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Living With the Long View

I have had to wear glasses since I was in high school. Maybe middle school. I don’t really remember; I just know my vision has needed correction for a long time.

I have been nearsighted for decades. I think that is a strange way of saying I cannot see things which are further away.

Then, about 10 years ago, I became farsighted. I cannot see things close up. Great.

My conversation with my husband following that visit went: “Well, I cannot see things far away and I cannot see things close up…You know what is next, right?”

Naming the seeing eye dog!

Interestingly, my whole vision story has had a different script. Over the past three or four years, my ability to see things at a distance has improved while my ability to see things close up has declined. My doctor says this is not unusual as we “age”.

It may be the normal course of nature, but it has had a multi-fold impact on me.

First, the practical. I think the tendency for people to have better distance vision than close up vision is an evolutionary thing. Think about it- if I was a nomad living in the Serengeti at my age, I would need to see the predator coming a lot earlier than I did 20 years ago. I would require a much bigger head start to avoid being its snack pack.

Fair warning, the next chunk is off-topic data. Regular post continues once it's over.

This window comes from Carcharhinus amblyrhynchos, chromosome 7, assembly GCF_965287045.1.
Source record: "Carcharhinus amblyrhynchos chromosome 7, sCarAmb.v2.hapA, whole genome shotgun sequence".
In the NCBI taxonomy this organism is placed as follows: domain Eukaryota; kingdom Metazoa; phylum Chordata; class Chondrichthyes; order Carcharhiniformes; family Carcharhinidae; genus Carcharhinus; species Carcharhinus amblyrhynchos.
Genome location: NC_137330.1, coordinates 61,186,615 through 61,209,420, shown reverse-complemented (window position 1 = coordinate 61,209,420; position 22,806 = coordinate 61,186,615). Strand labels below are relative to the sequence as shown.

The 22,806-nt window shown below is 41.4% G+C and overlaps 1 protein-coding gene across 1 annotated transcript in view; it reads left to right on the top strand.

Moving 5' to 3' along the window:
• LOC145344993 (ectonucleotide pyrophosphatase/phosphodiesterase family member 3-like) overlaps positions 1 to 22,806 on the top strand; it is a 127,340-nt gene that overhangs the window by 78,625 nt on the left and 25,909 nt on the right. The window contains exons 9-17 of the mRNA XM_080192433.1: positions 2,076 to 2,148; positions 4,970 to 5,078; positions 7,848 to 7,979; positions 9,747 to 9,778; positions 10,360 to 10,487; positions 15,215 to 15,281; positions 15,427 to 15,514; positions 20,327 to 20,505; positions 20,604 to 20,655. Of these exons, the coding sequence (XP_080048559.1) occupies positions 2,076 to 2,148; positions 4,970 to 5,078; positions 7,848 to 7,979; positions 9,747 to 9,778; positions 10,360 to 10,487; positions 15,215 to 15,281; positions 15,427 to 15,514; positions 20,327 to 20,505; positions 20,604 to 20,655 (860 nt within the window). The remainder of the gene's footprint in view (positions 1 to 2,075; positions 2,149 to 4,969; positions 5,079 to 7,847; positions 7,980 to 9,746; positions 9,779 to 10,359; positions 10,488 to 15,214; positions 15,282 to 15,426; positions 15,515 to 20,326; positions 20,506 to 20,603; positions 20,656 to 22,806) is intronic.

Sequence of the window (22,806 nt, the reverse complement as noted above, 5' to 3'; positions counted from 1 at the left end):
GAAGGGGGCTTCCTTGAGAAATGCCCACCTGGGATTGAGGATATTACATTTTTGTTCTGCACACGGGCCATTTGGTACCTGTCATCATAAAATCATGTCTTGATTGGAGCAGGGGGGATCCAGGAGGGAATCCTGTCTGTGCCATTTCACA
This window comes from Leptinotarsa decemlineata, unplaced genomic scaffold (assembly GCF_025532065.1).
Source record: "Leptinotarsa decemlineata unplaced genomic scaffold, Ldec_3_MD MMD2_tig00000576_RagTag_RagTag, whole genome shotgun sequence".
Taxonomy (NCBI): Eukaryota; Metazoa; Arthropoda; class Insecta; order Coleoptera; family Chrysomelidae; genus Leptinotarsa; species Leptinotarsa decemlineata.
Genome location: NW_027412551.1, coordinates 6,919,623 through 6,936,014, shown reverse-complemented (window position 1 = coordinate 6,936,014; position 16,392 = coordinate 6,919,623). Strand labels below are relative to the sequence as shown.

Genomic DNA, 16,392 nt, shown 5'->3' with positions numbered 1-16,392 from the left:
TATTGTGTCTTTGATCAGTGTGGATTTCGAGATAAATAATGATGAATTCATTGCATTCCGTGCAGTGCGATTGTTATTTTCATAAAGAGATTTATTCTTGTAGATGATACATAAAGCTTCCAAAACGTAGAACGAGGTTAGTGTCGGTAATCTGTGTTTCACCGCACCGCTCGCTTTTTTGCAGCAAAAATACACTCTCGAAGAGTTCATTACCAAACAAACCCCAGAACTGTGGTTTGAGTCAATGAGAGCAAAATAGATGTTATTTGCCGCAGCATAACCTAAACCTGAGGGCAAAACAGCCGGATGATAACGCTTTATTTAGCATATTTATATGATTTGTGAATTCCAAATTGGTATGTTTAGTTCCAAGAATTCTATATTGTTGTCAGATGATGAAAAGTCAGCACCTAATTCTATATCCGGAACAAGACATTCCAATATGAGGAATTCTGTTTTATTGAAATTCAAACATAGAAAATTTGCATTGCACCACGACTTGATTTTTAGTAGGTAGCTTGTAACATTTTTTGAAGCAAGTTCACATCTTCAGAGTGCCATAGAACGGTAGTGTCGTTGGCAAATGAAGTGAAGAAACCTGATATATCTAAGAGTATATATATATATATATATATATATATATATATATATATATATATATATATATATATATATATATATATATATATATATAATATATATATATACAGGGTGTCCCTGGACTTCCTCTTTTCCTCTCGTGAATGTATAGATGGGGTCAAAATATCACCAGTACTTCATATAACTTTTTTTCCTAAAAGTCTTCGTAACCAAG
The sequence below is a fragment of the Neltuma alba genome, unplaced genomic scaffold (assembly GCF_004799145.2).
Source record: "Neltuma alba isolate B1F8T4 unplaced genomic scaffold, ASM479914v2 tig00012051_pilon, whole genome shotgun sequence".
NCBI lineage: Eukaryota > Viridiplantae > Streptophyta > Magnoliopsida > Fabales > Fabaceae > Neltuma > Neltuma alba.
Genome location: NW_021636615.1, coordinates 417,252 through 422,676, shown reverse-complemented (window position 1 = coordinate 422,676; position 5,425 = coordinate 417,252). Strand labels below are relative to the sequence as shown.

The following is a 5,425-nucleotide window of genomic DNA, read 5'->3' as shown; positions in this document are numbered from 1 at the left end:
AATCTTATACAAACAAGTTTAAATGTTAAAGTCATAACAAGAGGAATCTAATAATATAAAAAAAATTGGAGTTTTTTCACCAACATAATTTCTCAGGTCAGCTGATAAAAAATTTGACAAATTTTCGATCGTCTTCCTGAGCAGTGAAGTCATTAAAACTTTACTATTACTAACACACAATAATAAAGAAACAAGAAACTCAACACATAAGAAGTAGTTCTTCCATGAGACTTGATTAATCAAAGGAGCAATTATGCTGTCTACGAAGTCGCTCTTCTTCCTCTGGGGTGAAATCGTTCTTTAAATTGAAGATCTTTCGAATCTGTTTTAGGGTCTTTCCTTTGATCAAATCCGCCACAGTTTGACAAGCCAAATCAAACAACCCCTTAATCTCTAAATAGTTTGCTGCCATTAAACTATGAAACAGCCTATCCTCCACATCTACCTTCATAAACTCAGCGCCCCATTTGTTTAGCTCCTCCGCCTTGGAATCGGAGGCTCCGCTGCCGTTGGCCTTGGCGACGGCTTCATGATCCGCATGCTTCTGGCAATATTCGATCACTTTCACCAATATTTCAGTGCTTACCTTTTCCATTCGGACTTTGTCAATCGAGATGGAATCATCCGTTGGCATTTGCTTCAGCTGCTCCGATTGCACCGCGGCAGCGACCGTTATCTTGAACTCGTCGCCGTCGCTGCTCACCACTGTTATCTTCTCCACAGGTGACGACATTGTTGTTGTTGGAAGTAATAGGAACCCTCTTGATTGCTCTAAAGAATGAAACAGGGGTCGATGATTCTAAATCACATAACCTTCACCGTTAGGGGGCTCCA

As far as not being able to see things up close as well, do I really want to see those teeth if I do, indeed, become the evening fare? Not really.

I also think God is telling me to cast my vision further. To look beyond the immediate view of the situation and look to the horizon.

The season of life which was so focused on the immediacy of every day is taking a less important role, and I can look ahead to see what beauty lies at the horizon. The space in-between inspires.

I am learning looking ahead opens breathing room. Room for creating. When we look into the future, we have the gap between the now and the not yet. It is a perfect place for plans, dreams, hopes and life. There are moments coming we know will be filled. When we take a longer view, we realize we have the power to fill those moments and can choose now how to build them. The near view becomes less important and just part of the path to tomorrow, next week, next month, even next year.

When I take a nearsighted view of life I squish any margin for fun, meaning, connection. Everything in life, everything, requires time to grow and flourish. Why do I act like a laser focus on the now will allow growth? I have to allow space, time, and opportunity for the process to have growth. These do not exist when I am focused too closely on the now. I have to remember to loosen my grip on the immediate to grasp the tomorrow.

My lesson?

Keep my eyes on the movement far away, and use the space in the middle for wonder.

And make sure I am not on something’s supper menu.